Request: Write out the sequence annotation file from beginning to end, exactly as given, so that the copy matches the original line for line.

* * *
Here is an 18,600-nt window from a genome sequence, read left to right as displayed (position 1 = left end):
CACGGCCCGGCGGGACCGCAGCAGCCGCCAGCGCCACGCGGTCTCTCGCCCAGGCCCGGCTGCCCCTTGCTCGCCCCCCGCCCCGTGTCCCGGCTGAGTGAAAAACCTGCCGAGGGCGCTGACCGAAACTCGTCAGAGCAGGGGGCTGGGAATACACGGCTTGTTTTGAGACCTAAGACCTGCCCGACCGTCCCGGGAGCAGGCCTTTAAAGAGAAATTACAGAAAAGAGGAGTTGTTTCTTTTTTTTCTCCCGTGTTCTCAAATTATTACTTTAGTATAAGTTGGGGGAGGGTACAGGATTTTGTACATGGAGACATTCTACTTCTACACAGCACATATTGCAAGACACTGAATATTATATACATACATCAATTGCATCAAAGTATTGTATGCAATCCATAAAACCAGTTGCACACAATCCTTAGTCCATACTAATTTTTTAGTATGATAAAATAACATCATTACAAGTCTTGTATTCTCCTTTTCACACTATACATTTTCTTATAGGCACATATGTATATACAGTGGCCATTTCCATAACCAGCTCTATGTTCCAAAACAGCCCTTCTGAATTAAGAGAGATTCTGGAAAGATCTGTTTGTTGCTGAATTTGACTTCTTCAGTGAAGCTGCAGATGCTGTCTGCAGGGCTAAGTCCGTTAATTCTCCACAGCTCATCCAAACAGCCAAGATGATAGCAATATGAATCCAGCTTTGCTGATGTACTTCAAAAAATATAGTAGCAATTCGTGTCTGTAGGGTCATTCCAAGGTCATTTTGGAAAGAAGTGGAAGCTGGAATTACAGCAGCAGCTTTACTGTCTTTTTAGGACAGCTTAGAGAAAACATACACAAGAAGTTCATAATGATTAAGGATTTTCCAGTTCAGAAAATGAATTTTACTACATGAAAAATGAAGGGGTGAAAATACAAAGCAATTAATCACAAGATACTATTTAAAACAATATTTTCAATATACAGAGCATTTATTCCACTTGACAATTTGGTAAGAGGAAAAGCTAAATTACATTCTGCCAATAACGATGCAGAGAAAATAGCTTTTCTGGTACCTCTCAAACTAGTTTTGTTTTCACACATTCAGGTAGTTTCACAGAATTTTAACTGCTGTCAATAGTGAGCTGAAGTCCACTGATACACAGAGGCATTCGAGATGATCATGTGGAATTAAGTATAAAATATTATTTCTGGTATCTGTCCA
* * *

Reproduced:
Here is an 18,600-nt window from a genome sequence, read left to right as displayed (position 1 = left end):
CACGGCCCGGCGGGACCGCAGCAGCCGCCAGCGCCACGCGGTCTCTCGCCCAGGCCCGGCTGCCCCTTGCTCGCCCCCCGCCCCGTGTCCCGGCTGAGTGAAAAACCTGCCGAGGGCGCTGACCGAAACTCGTCAGAGCAGGGGGCTGGGAATACACGGCTTGTTTTGAGACCTAAGACCTGCCCGACCGTCCCGGGAGCAGGCCTTTAAAGAGAAATTACAGAAAAGAGGAGTTGTTTCTTTTTTTTCTCCCGTGTTCTCAAATTATTACTTTAGTATAAGTTGGGGGAGGGTACAGGATTTTGTACATGGAGACATTCTACTTCTACACAGCACATATTGCAAGACACTGAATATTATATACATACATCAATTGCATCAAAGTATTGTATGCAATCCATAAAACCAGTTGCACACAATCCTTAGTCCATACTAATTTTTTAGTATGATAAAATAACATCATTACAAGTCTTGTATTCTCCTTTTCACACTATACATTTTCTTATAGGCACATATGTATATACAGTGGCCATTTCCATAACCAGCTCTATGTTCCAAAACAGCCCTTCTGAATTAAGAGAGATTCTGGAAAGATCTGTTTGTTGCTGAATTTGACTTCTTCAGTGAAGCTGCAGATGCTGTCTGCAGGGCTAAGTCCGTTAATTCTCCACAGCTCATCCAAACAGCCAAGATGATAGCAATATGAATCCAGCTTTGCTGATGTACTTCAAAAAATATAGTAGCAATTCGTGTCTGTAGGGTCATTCCAAGGTCATTTTGGAAAGAAGTGGAAGCTGGAATTACAGCAGCAGCTTTACTGTCTTTTTAGGACAGCTTAGAGAAAACATACACAAGAAGTTCATAATGATTAAGGATTTTCCAGTTCAGAAAATGAATTTTACTACATGAAAAATGAAGGGGTGAAAATACAAAGCAATTAATCACAAGATACTATTTAAAACAATATTTTCAATATACAGAGCATTTATTCCACTTGACAATTTGGTAAGAGGAAAAGCTAAATTACATTCTGCCAATAACGATGCAGAGAAAATAGCTTTTCTGGTACCTCTCAAACTAGTTTTGTTTTCACACATTCAGGTAGTTTCACAGAATTTTAACTGCTGTCAATAGTGAGCTGAAGTCCACTGATACACAGAGGCATTCGAGATGATCATGTGGAATTAAGTATAAAATATTATTTCTGGTATCTGTCCA